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Training for a 40 minute 10km

By Roch Frey

The sub 40 min 10km, similar to the sub 4-min mile barrier in the 50's, is one of those times in running that seems impossible to break, but once broken is easy to accomplish time and time again. Training for a 40 min 10km, whether in a straight up 10km road race or at the end of an international distance triathlon, is achievable if the goal is realistic for you and if the proper training is performed.

The first step in achieving a sub 40 min 10km is to ask yourself if this is a realistic goal. This is a 6:26 pace per mile. Is your P.R. for a 10km around 41 or 42min? If so then yes, breaking 40 min with the correct training is realistic. On the other hand, if your best 10km time is 48min then you may want to key in on breaking 45 min first. After determining that sub 40 min is achievable then you need to pick a race that suits your strengths. Pick a flat course if you have more leg speed than strength or a rolling course if you feel strong on the hills.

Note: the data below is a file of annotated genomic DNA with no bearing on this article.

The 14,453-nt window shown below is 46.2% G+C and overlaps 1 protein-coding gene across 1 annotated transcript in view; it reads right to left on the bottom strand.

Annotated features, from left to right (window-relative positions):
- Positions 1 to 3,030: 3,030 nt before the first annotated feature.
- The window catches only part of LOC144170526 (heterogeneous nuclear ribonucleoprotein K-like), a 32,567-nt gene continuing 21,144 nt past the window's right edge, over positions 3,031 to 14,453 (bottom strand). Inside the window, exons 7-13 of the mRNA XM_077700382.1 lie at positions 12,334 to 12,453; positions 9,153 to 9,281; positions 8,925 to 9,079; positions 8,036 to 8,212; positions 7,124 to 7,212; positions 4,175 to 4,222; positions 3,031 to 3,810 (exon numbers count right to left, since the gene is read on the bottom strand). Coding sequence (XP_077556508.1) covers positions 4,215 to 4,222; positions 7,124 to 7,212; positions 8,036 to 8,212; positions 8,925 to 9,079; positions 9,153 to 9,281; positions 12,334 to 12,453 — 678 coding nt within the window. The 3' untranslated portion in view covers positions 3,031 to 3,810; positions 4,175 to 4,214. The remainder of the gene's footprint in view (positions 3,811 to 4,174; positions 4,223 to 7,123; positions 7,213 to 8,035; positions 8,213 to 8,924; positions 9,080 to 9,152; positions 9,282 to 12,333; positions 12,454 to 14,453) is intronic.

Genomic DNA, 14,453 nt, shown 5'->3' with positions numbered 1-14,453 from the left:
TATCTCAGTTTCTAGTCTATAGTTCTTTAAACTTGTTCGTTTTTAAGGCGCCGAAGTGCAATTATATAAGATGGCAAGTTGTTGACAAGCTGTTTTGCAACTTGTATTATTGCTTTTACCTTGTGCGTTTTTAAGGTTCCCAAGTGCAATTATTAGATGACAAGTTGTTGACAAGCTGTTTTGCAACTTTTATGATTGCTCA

Following is a 6-week training program that is specifically geared toward a sub 40 min 10km. Throughout the schedule you will notice that the harder training sessions are on the track and road and the intensity is determined by heart rate or pace. Just running on the track or only training with a heart rate monitor is not the best way to train. You need to use a combination of different running terrains and different ways to determine your intensity and pace. Track sessions will give you direct feedback as to what pace you are running and intervals on the roads or trails at certain heart rates will allow you to train the proper system without worrying about pace. Try not to always get caught up in what pace you are running (especially on easier or longer days) and / or always watching your heart rate. There are days when you need to head out the door and just run going by feel not worrying about what pace you are running or at what heart rate.